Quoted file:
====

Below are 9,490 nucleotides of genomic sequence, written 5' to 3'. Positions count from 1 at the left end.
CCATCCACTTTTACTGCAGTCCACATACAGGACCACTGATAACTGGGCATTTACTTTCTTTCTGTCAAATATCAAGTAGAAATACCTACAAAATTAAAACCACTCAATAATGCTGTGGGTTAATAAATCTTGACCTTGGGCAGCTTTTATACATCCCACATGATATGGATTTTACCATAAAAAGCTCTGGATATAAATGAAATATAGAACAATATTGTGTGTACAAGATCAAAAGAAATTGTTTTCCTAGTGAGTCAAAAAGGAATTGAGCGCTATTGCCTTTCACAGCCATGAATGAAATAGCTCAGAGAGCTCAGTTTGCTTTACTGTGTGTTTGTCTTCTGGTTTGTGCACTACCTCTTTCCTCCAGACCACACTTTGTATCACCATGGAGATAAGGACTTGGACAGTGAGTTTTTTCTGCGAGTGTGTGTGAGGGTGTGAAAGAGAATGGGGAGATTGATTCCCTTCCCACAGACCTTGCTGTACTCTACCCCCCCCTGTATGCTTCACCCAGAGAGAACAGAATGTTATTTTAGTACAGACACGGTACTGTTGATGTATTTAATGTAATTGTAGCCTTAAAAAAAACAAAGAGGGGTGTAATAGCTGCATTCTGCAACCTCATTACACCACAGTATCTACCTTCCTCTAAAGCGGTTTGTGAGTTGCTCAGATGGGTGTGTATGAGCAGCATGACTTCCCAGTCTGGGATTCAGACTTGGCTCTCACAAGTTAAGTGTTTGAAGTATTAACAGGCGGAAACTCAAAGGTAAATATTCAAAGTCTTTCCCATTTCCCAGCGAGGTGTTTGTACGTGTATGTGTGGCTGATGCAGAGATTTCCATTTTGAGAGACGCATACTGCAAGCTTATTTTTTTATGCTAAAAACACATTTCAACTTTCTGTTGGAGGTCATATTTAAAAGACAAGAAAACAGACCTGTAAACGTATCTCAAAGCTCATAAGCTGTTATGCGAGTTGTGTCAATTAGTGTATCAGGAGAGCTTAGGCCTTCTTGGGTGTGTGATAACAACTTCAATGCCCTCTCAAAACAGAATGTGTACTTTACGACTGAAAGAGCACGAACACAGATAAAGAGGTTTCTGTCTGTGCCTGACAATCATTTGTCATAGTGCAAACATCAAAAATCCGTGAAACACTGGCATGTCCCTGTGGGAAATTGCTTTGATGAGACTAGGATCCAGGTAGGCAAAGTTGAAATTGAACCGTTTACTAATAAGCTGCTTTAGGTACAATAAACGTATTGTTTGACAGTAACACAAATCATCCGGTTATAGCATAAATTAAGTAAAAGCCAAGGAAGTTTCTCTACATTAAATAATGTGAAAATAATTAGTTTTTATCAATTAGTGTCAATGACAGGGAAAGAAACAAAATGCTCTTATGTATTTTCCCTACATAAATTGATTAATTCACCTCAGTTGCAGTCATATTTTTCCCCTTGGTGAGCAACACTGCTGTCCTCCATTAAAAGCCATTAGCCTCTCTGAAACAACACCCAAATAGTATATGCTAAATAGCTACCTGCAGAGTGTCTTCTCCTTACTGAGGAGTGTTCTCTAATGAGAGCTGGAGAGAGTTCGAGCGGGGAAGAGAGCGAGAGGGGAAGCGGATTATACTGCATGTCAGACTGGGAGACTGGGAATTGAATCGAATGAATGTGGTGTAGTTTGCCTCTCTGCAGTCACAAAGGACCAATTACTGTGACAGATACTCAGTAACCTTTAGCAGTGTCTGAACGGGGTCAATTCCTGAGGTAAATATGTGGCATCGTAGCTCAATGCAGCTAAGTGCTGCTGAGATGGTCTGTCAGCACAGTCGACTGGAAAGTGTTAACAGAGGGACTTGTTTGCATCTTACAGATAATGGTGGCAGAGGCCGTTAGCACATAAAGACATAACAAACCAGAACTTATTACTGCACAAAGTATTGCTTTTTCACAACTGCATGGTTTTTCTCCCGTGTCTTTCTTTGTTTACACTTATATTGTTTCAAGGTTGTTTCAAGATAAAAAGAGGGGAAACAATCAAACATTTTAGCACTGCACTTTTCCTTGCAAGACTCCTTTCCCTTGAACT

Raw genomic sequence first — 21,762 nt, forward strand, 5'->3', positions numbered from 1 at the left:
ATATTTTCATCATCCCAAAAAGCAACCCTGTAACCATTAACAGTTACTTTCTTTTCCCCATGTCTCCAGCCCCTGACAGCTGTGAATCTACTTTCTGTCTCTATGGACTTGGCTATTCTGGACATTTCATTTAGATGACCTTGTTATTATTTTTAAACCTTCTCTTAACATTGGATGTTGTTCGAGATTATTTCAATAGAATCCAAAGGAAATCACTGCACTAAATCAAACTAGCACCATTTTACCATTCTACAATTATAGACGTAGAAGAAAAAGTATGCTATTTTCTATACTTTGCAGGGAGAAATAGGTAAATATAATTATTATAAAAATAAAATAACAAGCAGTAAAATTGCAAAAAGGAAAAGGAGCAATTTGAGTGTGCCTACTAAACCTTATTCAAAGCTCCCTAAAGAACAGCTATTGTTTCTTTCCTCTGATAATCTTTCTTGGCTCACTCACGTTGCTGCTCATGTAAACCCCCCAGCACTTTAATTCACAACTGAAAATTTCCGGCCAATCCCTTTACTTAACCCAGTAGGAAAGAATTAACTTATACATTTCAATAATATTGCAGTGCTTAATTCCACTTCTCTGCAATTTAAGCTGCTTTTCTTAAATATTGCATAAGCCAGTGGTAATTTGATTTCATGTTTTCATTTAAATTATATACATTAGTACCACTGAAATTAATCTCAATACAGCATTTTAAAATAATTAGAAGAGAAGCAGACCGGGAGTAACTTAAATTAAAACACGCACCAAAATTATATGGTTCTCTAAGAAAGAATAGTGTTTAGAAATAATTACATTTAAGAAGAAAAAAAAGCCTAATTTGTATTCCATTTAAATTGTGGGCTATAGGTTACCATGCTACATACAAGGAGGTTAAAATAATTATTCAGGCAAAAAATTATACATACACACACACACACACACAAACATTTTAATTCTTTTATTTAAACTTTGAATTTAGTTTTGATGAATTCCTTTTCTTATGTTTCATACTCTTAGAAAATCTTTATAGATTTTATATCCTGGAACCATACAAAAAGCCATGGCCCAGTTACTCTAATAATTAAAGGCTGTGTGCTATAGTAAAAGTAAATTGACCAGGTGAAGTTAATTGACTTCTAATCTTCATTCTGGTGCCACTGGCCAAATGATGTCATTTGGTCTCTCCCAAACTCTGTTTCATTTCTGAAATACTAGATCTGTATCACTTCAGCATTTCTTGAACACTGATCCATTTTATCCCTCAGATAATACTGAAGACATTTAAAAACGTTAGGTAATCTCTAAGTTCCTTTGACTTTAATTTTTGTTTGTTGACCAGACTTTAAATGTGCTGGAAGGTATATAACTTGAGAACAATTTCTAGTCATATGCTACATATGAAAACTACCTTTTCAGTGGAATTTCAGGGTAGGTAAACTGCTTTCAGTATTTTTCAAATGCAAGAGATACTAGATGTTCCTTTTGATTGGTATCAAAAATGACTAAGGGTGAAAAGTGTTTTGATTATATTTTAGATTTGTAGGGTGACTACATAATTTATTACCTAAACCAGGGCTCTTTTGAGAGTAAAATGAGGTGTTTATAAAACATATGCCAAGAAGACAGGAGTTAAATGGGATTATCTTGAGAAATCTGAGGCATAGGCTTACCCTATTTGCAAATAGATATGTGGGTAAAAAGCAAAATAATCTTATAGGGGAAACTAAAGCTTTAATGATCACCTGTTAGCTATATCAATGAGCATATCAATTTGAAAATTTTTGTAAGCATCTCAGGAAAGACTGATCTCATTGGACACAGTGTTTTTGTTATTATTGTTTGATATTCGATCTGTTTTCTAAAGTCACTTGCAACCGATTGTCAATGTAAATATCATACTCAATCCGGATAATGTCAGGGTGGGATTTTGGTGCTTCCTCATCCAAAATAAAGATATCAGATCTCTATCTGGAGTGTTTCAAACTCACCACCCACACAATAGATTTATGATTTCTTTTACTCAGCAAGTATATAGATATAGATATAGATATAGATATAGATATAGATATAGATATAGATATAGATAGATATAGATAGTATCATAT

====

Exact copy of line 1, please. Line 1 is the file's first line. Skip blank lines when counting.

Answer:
Below are 9,490 nucleotides of genomic sequence, written 5' to 3'. Positions count from 1 at the left end.